Archives for May 21st, 2004

WARNING OVER RISE IN DUMPED CARS

Headlines, PublicNet: 21 May, 2004

The number of vehicles abandoned in England and Wales has gone up by almost a third in the last three years and local government leaders are warning that it is set to rise even further. Research from the Local Government Association says the increase is the equivalent of an average rise of 22 per cent in illegal car dumping for each local council.The figures show an overall increase of 28 per cent in the number of dumped cars from the year 2000 -2001 to 2002-2003. Urban communities are the worst hit and the London boroughs had the highest average number of abandoned vehicles reported put at 6,589 per authority. The average for district councils was 1,060. In the same three-year period, the cost to councils of dealing with abandoned vehicles rose by a quarter from just over 27 million pounds to almost 34 million. The LGA is predicting that the problem will get worse because of the increased costs of treatment and disposal of unwanted cars brought about by the EU directive on End of Life Vehicles.

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CALL FOR CLEARER LINKS BETWEEN ENVIRONMENTAL CONCERNS AND POVERTY

Headlines, PublicNet: 21 May, 2004

Politicians and environmental campaigners would win wider public support if they were more effective at linking environmental issues to poverty and ill health, according to a new report today. The Institute for Public Policy Research says rather than thinking there are votes in rare birds or pandas, environmentalists should be making the connection between poverty, pollution and the quality of local environments.The research says industrial sites are disproportionately located in deprived areas and children living in those areas are five times more likely to be killed by a car. The report shows lack of access to clean air and green spaces can often exacerbate respiratory diseases, like asthma, and other health problems such as obesity, for people living in deprived communities.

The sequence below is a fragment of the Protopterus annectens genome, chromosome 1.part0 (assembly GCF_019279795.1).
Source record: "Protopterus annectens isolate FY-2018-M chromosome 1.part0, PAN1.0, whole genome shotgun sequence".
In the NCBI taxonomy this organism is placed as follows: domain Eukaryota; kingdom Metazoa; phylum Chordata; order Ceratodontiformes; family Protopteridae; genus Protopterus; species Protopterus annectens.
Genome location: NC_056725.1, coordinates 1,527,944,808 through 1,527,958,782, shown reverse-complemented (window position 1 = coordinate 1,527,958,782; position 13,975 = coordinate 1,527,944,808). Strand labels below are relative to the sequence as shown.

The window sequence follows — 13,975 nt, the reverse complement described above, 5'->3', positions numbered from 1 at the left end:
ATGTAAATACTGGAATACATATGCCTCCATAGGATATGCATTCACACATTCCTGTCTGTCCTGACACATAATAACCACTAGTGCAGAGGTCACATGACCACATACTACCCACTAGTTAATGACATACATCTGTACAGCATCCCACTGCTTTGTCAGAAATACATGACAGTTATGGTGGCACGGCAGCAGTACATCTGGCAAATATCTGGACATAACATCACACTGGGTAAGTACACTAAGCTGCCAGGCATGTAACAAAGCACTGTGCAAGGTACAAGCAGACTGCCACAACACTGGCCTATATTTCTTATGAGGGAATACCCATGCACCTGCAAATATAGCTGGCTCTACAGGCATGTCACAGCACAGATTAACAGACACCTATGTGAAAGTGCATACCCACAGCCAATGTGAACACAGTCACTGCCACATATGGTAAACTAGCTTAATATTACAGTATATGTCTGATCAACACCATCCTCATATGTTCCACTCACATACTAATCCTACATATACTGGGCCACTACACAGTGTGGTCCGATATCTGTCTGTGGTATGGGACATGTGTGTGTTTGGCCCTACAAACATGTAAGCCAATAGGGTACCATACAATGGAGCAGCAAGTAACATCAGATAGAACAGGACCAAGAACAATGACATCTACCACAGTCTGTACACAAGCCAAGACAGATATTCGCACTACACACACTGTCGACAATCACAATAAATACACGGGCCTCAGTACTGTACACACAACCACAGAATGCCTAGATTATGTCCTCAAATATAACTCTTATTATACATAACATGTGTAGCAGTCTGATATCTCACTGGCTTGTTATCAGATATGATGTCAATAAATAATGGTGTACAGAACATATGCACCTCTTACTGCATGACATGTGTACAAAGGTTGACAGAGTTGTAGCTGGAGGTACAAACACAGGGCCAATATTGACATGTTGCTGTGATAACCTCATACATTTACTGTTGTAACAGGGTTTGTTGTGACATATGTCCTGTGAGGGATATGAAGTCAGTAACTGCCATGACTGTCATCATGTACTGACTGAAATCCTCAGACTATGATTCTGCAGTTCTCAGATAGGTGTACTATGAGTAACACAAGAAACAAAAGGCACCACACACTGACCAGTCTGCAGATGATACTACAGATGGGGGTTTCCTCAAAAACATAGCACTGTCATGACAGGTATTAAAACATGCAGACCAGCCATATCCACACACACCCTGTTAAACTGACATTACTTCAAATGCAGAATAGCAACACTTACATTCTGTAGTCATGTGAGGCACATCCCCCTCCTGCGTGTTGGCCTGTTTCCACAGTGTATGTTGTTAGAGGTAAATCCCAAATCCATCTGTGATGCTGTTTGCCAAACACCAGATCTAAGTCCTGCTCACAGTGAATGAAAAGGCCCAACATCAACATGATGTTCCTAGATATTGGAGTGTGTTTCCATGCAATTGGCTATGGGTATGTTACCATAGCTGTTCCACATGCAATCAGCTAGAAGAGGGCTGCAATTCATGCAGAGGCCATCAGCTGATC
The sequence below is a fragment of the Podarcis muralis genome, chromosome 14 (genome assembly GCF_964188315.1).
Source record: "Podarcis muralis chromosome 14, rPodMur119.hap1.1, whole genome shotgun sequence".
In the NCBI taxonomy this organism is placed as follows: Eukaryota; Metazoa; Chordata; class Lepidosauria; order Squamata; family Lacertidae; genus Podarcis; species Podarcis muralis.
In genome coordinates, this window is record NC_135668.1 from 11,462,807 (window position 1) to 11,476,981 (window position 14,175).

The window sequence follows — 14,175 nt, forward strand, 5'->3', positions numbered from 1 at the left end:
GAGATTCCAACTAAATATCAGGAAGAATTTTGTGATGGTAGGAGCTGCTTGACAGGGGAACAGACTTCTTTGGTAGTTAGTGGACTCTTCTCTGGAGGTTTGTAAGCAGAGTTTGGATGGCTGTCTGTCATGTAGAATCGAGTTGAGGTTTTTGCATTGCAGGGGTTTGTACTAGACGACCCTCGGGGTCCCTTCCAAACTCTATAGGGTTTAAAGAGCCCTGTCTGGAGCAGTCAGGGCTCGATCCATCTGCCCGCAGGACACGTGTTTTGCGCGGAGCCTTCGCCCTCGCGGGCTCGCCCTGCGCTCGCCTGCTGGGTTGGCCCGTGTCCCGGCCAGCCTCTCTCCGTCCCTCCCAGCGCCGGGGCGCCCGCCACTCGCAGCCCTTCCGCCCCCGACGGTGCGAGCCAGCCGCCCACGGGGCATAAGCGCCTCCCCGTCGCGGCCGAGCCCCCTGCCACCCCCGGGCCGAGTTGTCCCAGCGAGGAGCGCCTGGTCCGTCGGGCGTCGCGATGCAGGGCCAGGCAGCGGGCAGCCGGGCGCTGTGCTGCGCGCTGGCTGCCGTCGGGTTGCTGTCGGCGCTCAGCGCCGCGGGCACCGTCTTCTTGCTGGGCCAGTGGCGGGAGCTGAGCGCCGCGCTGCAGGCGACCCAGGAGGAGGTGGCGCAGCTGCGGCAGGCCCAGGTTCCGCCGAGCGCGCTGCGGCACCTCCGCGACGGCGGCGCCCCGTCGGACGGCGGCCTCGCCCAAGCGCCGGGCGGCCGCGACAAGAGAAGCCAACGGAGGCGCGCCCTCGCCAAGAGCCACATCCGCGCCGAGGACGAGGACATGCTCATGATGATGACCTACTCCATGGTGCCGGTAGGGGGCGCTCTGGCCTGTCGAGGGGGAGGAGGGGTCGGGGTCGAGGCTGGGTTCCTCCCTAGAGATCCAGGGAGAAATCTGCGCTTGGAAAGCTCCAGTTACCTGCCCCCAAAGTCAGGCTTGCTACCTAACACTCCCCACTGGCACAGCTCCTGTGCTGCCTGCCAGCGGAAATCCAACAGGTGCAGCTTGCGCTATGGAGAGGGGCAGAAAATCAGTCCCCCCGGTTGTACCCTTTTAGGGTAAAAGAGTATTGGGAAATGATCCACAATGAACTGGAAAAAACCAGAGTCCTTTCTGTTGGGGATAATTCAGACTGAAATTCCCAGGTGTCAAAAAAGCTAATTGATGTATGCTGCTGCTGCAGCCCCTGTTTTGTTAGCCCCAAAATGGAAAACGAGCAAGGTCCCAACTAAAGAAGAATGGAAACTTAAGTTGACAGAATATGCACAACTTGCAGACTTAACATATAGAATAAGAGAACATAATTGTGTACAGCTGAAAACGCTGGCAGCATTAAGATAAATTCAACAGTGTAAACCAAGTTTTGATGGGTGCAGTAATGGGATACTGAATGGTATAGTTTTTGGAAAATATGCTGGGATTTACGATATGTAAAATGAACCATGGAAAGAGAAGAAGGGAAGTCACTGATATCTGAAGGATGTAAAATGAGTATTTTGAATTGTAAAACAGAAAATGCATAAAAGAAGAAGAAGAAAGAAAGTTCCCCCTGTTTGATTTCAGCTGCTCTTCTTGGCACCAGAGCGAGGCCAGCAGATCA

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BEYOND ELECTRONIC DOCUMENT MANAGEMENT

Features, PublicNet: 21 May, 2004

Lindsay Dransfield Many public bodies are introducing electronic document management systems and this will justify a tick in the box towards the 2005 target of electronic service delivery. These systems are a temporary fix that continue to cause end-user frustration because they do not address the problems of internal processes. The author describes how document management technology can deliver when it is integrated with a workflow infrastructure, because it is about meeting the needs of tomorrow as well as those of today.

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